Short Title: United States Toxic Mold Safety and Protection Act of 2003 (“The Melina Bill”)
Official Title: To Amend the Toxic Substances Control Act, the Internal Revenue Code of 1986, the Public Buildings Act of 1959, to Protect Human Health from Toxic Mold, and for Other Purposes
(H.R.1268 information page at the THOMAS Federal legislative information system
This Bill is proposed by United States Representative John Conyers, Jr. of Michigan.
The Bill’s impetus (and name) originates from the horrendous experience of one of Congressman Conyers’ own staff members, Pam Walker. Her nine-year-old daughter, Melina, lost 70 percent of her lung capacity shortly after the family moved into a house infested with high levels of the mold Stachybotrys sp.
Major Provisions of the Bill
United States Toxic Mold Safety and Protection Act of 2003 or the Melina Bill – Directs: (1) the Centers for Disease Control, the Environmental Protection Agency (EPA), and the National Institutes of Health (NIH) to jointly study the health effects of indoor mold growth and toxic mold; (2) EPA to promulgate standards for preventing, detecting, and remediating indoor mold growth; and (3) EPA, NIH, and the Department of Housing and Urban Development (HUD) to sponsor related public education programs.
Directs: (1) rental property lessors to conduct annual indoor mold inspections and notify the occupants of such results; and (2) the Secretary of HUD and the Administrator of EPA to promulgate mold hazard disclosure regulations with respect to housing offered for sale or lease.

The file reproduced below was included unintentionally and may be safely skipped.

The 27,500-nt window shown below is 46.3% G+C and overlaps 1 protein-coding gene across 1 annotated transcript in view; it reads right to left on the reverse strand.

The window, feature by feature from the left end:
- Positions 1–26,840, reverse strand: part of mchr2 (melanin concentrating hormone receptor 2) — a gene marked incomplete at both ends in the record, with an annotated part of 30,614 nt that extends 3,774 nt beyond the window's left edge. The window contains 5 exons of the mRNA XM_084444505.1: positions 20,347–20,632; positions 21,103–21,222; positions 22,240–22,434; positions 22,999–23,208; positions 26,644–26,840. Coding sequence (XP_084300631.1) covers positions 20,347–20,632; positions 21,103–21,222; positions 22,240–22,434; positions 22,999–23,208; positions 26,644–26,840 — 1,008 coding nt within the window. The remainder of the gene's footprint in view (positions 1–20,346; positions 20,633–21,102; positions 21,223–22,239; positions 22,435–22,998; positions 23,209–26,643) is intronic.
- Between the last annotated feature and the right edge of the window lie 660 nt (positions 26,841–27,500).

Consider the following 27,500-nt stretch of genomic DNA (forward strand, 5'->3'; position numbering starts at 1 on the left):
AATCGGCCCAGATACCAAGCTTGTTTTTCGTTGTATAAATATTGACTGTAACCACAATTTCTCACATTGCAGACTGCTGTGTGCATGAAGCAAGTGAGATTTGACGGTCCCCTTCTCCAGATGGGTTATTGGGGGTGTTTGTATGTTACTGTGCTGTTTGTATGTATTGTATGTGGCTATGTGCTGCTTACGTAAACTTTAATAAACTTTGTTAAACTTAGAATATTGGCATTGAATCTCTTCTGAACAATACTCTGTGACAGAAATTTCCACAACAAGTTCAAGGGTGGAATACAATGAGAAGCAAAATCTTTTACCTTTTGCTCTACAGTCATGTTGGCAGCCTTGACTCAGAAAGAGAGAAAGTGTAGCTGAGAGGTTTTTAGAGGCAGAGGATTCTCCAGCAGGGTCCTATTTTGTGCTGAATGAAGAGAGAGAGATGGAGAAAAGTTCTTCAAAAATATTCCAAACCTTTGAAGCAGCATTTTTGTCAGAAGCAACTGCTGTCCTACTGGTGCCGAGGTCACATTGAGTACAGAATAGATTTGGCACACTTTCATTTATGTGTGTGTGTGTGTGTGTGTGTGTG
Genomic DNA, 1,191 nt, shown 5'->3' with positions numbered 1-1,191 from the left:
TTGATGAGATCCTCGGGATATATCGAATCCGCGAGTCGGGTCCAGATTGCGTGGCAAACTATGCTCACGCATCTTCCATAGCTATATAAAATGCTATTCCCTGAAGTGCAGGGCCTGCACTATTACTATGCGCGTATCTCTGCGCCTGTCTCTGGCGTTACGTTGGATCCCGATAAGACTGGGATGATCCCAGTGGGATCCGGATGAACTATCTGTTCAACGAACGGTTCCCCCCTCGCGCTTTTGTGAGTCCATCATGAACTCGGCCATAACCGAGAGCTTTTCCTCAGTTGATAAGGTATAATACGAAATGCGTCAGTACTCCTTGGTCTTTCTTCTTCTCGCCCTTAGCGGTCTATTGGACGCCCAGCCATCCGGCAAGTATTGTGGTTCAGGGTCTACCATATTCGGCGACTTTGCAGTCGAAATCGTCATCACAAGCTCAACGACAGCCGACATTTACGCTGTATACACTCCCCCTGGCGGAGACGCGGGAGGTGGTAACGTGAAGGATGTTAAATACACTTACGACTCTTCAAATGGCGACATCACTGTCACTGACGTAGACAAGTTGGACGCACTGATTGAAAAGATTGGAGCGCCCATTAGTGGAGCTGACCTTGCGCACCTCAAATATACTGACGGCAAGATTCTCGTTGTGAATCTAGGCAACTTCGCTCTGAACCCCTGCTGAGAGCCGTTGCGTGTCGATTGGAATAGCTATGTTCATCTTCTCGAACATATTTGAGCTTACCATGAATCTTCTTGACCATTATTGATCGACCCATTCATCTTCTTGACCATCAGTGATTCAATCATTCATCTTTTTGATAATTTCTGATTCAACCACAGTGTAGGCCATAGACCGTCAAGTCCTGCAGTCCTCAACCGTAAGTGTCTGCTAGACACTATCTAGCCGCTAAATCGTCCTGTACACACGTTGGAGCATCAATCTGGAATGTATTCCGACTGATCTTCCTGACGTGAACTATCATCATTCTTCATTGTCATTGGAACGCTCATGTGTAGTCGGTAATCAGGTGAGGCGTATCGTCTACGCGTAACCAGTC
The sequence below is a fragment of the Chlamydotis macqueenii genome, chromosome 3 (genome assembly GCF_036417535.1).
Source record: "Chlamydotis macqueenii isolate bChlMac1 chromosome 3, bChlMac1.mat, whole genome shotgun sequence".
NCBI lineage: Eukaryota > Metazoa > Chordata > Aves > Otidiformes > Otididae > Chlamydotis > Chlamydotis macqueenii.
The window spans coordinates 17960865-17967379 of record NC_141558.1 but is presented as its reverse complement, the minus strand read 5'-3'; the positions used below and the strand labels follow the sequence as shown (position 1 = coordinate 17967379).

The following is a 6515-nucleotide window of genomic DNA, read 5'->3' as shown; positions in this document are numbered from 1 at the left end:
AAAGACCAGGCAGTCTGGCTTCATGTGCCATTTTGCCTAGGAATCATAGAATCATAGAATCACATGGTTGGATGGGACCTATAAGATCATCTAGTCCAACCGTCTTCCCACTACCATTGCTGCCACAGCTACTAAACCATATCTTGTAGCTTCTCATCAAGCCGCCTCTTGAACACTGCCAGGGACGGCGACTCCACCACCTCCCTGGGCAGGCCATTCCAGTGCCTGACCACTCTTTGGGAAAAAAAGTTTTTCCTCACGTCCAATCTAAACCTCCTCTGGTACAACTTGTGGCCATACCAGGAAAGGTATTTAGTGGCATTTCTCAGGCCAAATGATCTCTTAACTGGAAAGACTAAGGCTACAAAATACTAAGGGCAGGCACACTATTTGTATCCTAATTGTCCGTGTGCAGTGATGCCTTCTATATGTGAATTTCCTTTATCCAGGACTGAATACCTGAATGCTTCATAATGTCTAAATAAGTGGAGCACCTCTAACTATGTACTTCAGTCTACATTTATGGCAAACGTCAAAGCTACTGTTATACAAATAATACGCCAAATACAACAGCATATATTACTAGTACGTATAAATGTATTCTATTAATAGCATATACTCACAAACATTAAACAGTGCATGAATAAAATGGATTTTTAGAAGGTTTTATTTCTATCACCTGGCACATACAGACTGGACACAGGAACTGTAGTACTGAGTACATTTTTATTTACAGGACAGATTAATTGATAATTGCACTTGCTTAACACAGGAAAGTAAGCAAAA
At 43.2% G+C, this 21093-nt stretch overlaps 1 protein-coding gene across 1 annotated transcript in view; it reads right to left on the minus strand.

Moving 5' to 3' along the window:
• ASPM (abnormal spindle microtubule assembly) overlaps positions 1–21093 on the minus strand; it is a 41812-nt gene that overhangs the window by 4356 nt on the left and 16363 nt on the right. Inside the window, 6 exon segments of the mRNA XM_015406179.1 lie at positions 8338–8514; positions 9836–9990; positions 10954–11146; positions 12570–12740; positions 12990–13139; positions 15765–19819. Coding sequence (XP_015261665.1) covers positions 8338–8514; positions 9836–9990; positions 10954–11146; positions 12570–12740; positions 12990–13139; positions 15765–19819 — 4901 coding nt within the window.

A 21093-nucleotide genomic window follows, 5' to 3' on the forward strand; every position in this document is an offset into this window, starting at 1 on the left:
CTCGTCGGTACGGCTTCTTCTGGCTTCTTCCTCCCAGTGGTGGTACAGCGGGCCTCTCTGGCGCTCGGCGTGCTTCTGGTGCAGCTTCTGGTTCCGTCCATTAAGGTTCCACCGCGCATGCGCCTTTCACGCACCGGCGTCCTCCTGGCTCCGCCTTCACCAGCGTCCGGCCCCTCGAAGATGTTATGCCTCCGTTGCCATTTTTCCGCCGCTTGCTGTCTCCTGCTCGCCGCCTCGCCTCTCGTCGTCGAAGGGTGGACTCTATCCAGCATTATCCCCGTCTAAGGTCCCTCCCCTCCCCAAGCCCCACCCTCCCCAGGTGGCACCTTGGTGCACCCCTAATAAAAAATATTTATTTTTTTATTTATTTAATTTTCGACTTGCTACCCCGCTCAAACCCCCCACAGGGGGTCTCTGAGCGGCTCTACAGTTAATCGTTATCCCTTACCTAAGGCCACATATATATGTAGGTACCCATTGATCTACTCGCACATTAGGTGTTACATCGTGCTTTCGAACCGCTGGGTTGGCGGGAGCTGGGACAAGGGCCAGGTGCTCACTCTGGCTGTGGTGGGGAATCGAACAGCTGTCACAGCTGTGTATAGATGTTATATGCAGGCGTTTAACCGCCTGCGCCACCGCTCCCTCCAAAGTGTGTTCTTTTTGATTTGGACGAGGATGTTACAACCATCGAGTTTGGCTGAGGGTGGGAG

Directs the Secretary to: (1) establish, with respect to indoor mold in public housing, inspection requirements for existing housing and construction standards for new housing; and (2) establish model construction standards and techniques for mold prevention in new buildings.
Establishes an indoor/toxic mold inspection requirement with respect to federally made or insured mortgages.
Amends the National Cooperative Research and Production Act of 1993 to provide for industry standards development with respect to building products that are designed to retard mold development.
Directs the Administrator of EPA to make grants to States and local governments for mold growth remediation efforts in buildings owned or leased by such governments, including schools and multifamily dwellings.
Amends the Internal Revenue Code to allow an annual tax credit for 60 percent of non-reimbursed mold inspection and remediation expenses ($50,000 annual maximum) paid or incurred by a taxpayer.
Requires the Director of the Federal Emergency Management Agency to: (1) establish and carry out a toxic mold insurance program, with priority for one-to-four-family residential properties; and (2) establish in the Treasury a National Toxic Mold Hazard Insurance Fund.
Authorizes the Director to assist qualifying insurers to form a federally-assisted toxic mold hazard insurance pool. Provides for Federal operation of such program under specified circumstances.
Authorizes State waiver of income, resource, and other Medicaid requirements for an individual whose health has been adversely affected by toxic mold exposure, and who lacks adequate medical insurance coverage.